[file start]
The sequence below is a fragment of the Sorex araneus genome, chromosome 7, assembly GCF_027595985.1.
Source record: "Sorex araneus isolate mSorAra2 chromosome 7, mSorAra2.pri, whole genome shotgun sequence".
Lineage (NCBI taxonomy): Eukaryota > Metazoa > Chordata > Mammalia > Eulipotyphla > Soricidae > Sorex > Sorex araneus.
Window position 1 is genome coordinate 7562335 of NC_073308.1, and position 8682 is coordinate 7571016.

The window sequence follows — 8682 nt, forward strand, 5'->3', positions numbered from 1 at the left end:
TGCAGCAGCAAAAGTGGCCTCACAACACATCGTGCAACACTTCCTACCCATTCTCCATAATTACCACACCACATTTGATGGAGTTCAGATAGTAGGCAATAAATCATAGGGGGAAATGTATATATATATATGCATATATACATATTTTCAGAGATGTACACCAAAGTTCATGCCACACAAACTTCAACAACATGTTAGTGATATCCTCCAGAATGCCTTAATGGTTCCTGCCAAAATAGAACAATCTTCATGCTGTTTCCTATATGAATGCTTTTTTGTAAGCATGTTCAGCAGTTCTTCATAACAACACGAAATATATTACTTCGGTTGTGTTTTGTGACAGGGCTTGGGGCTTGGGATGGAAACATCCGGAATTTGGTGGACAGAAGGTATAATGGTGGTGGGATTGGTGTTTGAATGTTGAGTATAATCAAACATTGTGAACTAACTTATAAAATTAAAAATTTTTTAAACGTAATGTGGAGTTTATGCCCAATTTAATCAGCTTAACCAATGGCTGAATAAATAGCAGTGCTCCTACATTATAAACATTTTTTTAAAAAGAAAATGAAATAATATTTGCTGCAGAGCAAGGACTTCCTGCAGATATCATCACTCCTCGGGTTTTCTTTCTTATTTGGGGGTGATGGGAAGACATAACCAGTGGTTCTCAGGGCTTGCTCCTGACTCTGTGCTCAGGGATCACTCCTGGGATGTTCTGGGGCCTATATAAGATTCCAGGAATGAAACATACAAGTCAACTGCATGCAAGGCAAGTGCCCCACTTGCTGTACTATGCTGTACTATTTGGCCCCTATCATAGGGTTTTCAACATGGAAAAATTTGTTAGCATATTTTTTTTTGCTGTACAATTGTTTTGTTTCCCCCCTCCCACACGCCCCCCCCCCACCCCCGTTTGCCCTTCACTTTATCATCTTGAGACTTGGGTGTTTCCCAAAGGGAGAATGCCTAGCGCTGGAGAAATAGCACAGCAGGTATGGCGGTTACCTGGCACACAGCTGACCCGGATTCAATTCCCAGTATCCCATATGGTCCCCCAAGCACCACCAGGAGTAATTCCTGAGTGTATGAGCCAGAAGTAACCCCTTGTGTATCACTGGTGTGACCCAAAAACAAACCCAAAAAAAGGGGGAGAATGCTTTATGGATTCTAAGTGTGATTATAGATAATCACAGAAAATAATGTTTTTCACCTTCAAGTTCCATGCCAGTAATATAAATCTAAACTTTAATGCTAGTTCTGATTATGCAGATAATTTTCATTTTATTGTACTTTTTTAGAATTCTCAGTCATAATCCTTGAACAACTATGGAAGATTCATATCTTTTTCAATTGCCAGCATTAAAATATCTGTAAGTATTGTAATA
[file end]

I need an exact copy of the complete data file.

The sequence below is a fragment of the Sorex araneus genome, chromosome 7, assembly GCF_027595985.1.
Source record: "Sorex araneus isolate mSorAra2 chromosome 7, mSorAra2.pri, whole genome shotgun sequence".
Lineage (NCBI taxonomy): Eukaryota > Metazoa > Chordata > Mammalia > Eulipotyphla > Soricidae > Sorex > Sorex araneus.
Window position 1 is genome coordinate 7562335 of NC_073308.1, and position 8682 is coordinate 7571016.

The window sequence follows — 8682 nt, forward strand, 5'->3', positions numbered from 1 at the left end:
TGCAGCAGCAAAAGTGGCCTCACAACACATCGTGCAACACTTCCTACCCATTCTCCATAATTACCACACCACATTTGATGGAGTTCAGATAGTAGGCAATAAATCATAGGGGGAAATGTATATATATATATGCATATATACATATTTTCAGAGATGTACACCAAAGTTCATGCCACACAAACTTCAACAACATGTTAGTGATATCCTCCAGAATGCCTTAATGGTTCCTGCCAAAATAGAACAATCTTCATGCTGTTTCCTATATGAATGCTTTTTTGTAAGCATGTTCAGCAGTTCTTCATAACAACACGAAATATATTACTTCGGTTGTGTTTTGTGACAGGGCTTGGGGCTTGGGATGGAAACATCCGGAATTTGGTGGACAGAAGGTATAATGGTGGTGGGATTGGTGTTTGAATGTTGAGTATAATCAAACATTGTGAACTAACTTATAAAATTAAAAATTTTTTAAACGTAATGTGGAGTTTATGCCCAATTTAATCAGCTTAACCAATGGCTGAATAAATAGCAGTGCTCCTACATTATAAACATTTTTTTAAAAAGAAAATGAAATAATATTTGCTGCAGAGCAAGGACTTCCTGCAGATATCATCACTCCTCGGGTTTTCTTTCTTATTTGGGGGTGATGGGAAGACATAACCAGTGGTTCTCAGGGCTTGCTCCTGACTCTGTGCTCAGGGATCACTCCTGGGATGTTCTGGGGCCTATATAAGATTCCAGGAATGAAACATACAAGTCAACTGCATGCAAGGCAAGTGCCCCACTTGCTGTACTATGCTGTACTATTTGGCCCCTATCATAGGGTTTTCAACATGGAAAAATTTGTTAGCATATTTTTTTTTGCTGTACAATTGTTTTGTTTCCCCCCTCCCACACGCCCCCCCCCCACCCCCGTTTGCCCTTCACTTTATCATCTTGAGACTTGGGTGTTTCCCAAAGGGAGAATGCCTAGCGCTGGAGAAATAGCACAGCAGGTATGGCGGTTACCTGGCACACAGCTGACCCGGATTCAATTCCCAGTATCCCATATGGTCCCCCAAGCACCACCAGGAGTAATTCCTGAGTGTATGAGCCAGAAGTAACCCCTTGTGTATCACTGGTGTGACCCAAAAACAAACCCAAAAAAAGGGGGAGAATGCTTTATGGATTCTAAGTGTGATTATAGATAATCACAGAAAATAATGTTTTTCACCTTCAAGTTCCATGCCAGTAATATAAATCTAAACTTTAATGCTAGTTCTGATTATGCAGATAATTTTCATTTTATTGTACTTTTTTAGAATTCTCAGTCATAATCCTTGAACAACTATGGAAGATTCATATCTTTTTCAATTGCCAGCATTAAAATATCTGTAAGTATTGTAATA